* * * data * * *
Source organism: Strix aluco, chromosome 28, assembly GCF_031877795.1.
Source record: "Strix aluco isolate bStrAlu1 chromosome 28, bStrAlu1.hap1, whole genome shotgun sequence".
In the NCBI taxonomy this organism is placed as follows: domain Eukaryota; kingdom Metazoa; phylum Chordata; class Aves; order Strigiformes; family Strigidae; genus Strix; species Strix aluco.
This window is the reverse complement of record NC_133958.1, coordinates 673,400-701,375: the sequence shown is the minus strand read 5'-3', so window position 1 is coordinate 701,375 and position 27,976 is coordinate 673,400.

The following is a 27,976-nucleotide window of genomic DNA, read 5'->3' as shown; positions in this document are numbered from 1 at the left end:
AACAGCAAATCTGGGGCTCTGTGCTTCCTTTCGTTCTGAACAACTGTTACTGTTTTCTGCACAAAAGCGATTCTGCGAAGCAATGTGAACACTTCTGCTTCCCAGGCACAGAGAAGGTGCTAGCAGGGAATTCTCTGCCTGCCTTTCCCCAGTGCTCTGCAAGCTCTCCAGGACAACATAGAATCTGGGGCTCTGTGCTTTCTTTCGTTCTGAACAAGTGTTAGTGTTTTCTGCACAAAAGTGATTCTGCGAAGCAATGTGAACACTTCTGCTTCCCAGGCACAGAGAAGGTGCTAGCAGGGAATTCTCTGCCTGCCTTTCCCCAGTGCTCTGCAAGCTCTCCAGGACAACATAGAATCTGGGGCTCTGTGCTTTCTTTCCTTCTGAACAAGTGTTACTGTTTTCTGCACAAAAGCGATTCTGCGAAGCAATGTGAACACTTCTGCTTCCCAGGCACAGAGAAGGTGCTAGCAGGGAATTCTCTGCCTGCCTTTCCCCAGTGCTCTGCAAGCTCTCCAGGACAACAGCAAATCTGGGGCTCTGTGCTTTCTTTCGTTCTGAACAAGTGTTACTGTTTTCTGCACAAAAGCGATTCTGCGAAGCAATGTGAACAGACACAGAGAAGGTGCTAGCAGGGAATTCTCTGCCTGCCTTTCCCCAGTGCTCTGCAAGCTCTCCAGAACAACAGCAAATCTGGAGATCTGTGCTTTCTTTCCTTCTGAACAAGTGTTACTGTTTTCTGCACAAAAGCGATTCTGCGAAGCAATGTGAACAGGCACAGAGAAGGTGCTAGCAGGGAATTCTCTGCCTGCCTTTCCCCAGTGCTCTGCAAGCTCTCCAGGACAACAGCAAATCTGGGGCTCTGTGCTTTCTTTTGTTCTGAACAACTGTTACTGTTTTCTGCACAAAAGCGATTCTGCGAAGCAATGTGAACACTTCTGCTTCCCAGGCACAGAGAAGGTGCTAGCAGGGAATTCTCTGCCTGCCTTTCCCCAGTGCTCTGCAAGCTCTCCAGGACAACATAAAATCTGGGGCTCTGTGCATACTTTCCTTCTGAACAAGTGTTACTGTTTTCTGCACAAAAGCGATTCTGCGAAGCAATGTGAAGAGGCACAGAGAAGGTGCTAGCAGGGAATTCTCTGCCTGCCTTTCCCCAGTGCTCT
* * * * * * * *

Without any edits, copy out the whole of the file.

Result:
Source organism: Strix aluco, chromosome 28, assembly GCF_031877795.1.
Source record: "Strix aluco isolate bStrAlu1 chromosome 28, bStrAlu1.hap1, whole genome shotgun sequence".
In the NCBI taxonomy this organism is placed as follows: domain Eukaryota; kingdom Metazoa; phylum Chordata; class Aves; order Strigiformes; family Strigidae; genus Strix; species Strix aluco.
This window is the reverse complement of record NC_133958.1, coordinates 673,400-701,375: the sequence shown is the minus strand read 5'-3', so window position 1 is coordinate 701,375 and position 27,976 is coordinate 673,400.

The following is a 27,976-nucleotide window of genomic DNA, read 5'->3' as shown; positions in this document are numbered from 1 at the left end:
AACAGCAAATCTGGGGCTCTGTGCTTCCTTTCGTTCTGAACAACTGTTACTGTTTTCTGCACAAAAGCGATTCTGCGAAGCAATGTGAACACTTCTGCTTCCCAGGCACAGAGAAGGTGCTAGCAGGGAATTCTCTGCCTGCCTTTCCCCAGTGCTCTGCAAGCTCTCCAGGACAACATAGAATCTGGGGCTCTGTGCTTTCTTTCGTTCTGAACAAGTGTTAGTGTTTTCTGCACAAAAGTGATTCTGCGAAGCAATGTGAACACTTCTGCTTCCCAGGCACAGAGAAGGTGCTAGCAGGGAATTCTCTGCCTGCCTTTCCCCAGTGCTCTGCAAGCTCTCCAGGACAACATAGAATCTGGGGCTCTGTGCTTTCTTTCCTTCTGAACAAGTGTTACTGTTTTCTGCACAAAAGCGATTCTGCGAAGCAATGTGAACACTTCTGCTTCCCAGGCACAGAGAAGGTGCTAGCAGGGAATTCTCTGCCTGCCTTTCCCCAGTGCTCTGCAAGCTCTCCAGGACAACAGCAAATCTGGGGCTCTGTGCTTTCTTTCGTTCTGAACAAGTGTTACTGTTTTCTGCACAAAAGCGATTCTGCGAAGCAATGTGAACAGACACAGAGAAGGTGCTAGCAGGGAATTCTCTGCCTGCCTTTCCCCAGTGCTCTGCAAGCTCTCCAGAACAACAGCAAATCTGGAGATCTGTGCTTTCTTTCCTTCTGAACAAGTGTTACTGTTTTCTGCACAAAAGCGATTCTGCGAAGCAATGTGAACAGGCACAGAGAAGGTGCTAGCAGGGAATTCTCTGCCTGCCTTTCCCCAGTGCTCTGCAAGCTCTCCAGGACAACAGCAAATCTGGGGCTCTGTGCTTTCTTTTGTTCTGAACAACTGTTACTGTTTTCTGCACAAAAGCGATTCTGCGAAGCAATGTGAACACTTCTGCTTCCCAGGCACAGAGAAGGTGCTAGCAGGGAATTCTCTGCCTGCCTTTCCCCAGTGCTCTGCAAGCTCTCCAGGACAACATAAAATCTGGGGCTCTGTGCATACTTTCCTTCTGAACAAGTGTTACTGTTTTCTGCACAAAAGCGATTCTGCGAAGCAATGTGAAGAGGCACAGAGAAGGTGCTAGCAGGGAATTCTCTGCCTGCCTTTCCCCAGTGCTCT